Holy Christmas miracle, Batman! A review for @DorianGrayBFP! That’s right. An actual review instead of the usual “I CAN’T SEE THROUGH MY TEARS I AM IN SO MUCH PAIN” comments. A Christmas miracle indeed.
The Confessions of Dorian Gray is an audio play by Big Finish Productions (@bigfinish) that’s set in a world in which Dorian Gray (portrayed by Merlin and Privates actor Alexander Vlahos [@vlavla]) is a real person who became the inspiration to Oscar Wilde’s The Picture of Dorian Gray. Immortal and beautiful and perfect. That’s Dorian Gray for you. The third series of Confessions was recently released, and I thought it was time for a little heartbreak. I missed it, truth be told.
Unlike the last two series (each episode bounces around different times in the 20th and 21st centuries), series three continues two years after series two’s finale, which means every episode is set in 2014. Dorian stumbles into trouble again, accompanied by both fresh characters (Harry Potter’s Sean Biggerstaff [@Seanchuckle] plays Ivor) and fan favorites (Les Misérables and W1A actor Hugh Skinner [who, unfortunately, doesn’t have a Twitter] plays Tobias Matthews) while uncovering many secrets, some major, others minor. I’m pleased to tweet that there are references to other characters who appeared in previous episodes to give an even heftier slice of continuity (a memorable character is Natalie Isaacs, portrayed by Hannah Spearritt [@HannahSpearr1tt]).
Series three of Confessions is, as stated by the cast and crew, darker than the last two series. Series one is tragic and raw, series two gives the audience a break by being a little jolly, but series three has topped them by being brutal, intoxicating, and glorious like never before. The progression of the plot is well-timed, and the events are all carried out from a sort of domino effect. One after the other, the events are woven seamlessly to create this superb series. The characters all interact with one another in a diverse and elegant fashion, ranging mutual jealousy to one-sided admiration to mutual suspicion and everything in between. Throughout the episodes, these relationships display glimpses of the characters and what they believe in and what their motivations are, making even the characters who appear in a single episode memorable. Not to mention that the actors who voice them are worth the praise, too. They get into their roles, which, I think, is something difficult to do when the medium is strictly audio.
Time to give it a go at breaking this series apart like how it broke my heart. You know, without major spoilers.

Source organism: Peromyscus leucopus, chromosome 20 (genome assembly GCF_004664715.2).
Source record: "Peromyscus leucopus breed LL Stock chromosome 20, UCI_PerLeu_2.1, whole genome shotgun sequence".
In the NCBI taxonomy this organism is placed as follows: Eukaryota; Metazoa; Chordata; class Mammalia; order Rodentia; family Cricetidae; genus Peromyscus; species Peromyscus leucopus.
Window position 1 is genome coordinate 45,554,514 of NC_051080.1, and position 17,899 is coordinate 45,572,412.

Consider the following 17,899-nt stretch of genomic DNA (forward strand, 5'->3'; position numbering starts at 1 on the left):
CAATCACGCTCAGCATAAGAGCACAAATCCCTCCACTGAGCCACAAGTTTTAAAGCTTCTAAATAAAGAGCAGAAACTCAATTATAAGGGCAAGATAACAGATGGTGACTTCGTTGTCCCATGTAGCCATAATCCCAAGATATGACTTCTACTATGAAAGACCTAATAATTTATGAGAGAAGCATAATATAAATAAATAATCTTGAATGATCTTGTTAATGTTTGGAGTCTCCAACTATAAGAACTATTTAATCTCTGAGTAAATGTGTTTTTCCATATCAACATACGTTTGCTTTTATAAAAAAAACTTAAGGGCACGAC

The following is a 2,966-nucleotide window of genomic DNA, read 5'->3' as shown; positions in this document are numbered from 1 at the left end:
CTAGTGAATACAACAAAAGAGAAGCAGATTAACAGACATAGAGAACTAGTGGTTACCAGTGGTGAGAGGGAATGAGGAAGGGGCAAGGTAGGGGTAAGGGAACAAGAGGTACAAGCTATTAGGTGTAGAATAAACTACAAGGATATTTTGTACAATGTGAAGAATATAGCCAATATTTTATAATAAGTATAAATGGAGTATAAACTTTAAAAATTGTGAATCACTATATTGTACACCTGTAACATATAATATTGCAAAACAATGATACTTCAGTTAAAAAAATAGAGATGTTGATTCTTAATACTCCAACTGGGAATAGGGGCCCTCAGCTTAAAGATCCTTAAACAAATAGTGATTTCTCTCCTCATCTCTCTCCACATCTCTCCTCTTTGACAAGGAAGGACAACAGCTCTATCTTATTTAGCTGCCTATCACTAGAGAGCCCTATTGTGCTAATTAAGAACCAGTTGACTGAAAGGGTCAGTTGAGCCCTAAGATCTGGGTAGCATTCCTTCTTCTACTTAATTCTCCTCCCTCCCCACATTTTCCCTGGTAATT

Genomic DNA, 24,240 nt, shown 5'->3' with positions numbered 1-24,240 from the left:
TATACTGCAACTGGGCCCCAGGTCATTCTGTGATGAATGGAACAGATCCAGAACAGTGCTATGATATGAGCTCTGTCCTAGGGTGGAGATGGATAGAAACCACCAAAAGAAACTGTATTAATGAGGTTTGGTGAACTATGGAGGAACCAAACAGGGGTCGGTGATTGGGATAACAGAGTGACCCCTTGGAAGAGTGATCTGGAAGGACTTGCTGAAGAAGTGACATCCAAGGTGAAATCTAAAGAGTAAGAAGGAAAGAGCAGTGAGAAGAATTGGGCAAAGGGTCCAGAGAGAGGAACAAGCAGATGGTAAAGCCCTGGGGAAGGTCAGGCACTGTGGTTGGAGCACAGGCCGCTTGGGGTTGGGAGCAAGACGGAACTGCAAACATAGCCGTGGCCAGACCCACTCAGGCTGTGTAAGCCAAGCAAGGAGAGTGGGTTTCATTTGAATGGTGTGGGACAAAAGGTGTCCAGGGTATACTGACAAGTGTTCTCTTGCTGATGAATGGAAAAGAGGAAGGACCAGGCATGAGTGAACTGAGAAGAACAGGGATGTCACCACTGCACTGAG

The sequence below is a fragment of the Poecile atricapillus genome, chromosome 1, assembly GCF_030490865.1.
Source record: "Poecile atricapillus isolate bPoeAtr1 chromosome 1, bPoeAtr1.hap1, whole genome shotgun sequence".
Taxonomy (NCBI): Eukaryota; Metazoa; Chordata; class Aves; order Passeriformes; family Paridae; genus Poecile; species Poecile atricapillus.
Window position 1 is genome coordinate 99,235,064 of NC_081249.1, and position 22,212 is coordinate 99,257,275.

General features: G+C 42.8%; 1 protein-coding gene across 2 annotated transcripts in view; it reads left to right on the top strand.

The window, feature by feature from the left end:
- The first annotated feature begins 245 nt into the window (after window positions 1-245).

Written by James Goss (@gossjam), episode one is entitled “Blank Canvas.”This episode is insanely eerie. To me it resembles a classic horror movie plot. It toys with the components associated with horror and spices it up so much that it leaves a lasting memory, and that’s when the audience knows they’re likely to continue to the next episode. As for the characters, they’re the metaphorical fuel to the fire. Their fates spark an inferno, and that inferno grows in a rapid speed as the episode ends, becoming a certain danger throughout the episodes that follow. In the span of roughly 30 minutes, the episode has its extreme moments, and it’s heightened when the characters hear a phone ringing. As an introduction to the series, it’s sufficient in getting the plot rolling.
Written by David Llewellyn (@TheDaiLlew), episode two is entitled “The Needle.” Simon Darlow (portrayed by David Blackwell [@DavidGBlackwell]), who was in series one’s finale, “The Fallen King of Britain,” returns. The episode revolves around Dorian reuniting with Simon after seven years and the two trying to figure out why strange things are happening in the establishment and, more importantly, why Dorian’s run-down home costs more than it did when it was in mint condition. This episode, in my opinion, is one of the more lighthearted (if you were to get through the whole conspiracy concept, which is terrifying on its own) episodes of the new series, but the phone ringing from the first episode still passes its creepy vibes, and the last phone call certainly leaves the listener craving for more. Furthermore, Vlahos’s long-term girlfriend, Kajsa Mohammar (@theKsyndrome) makes an appearance, which is a tasteful addition.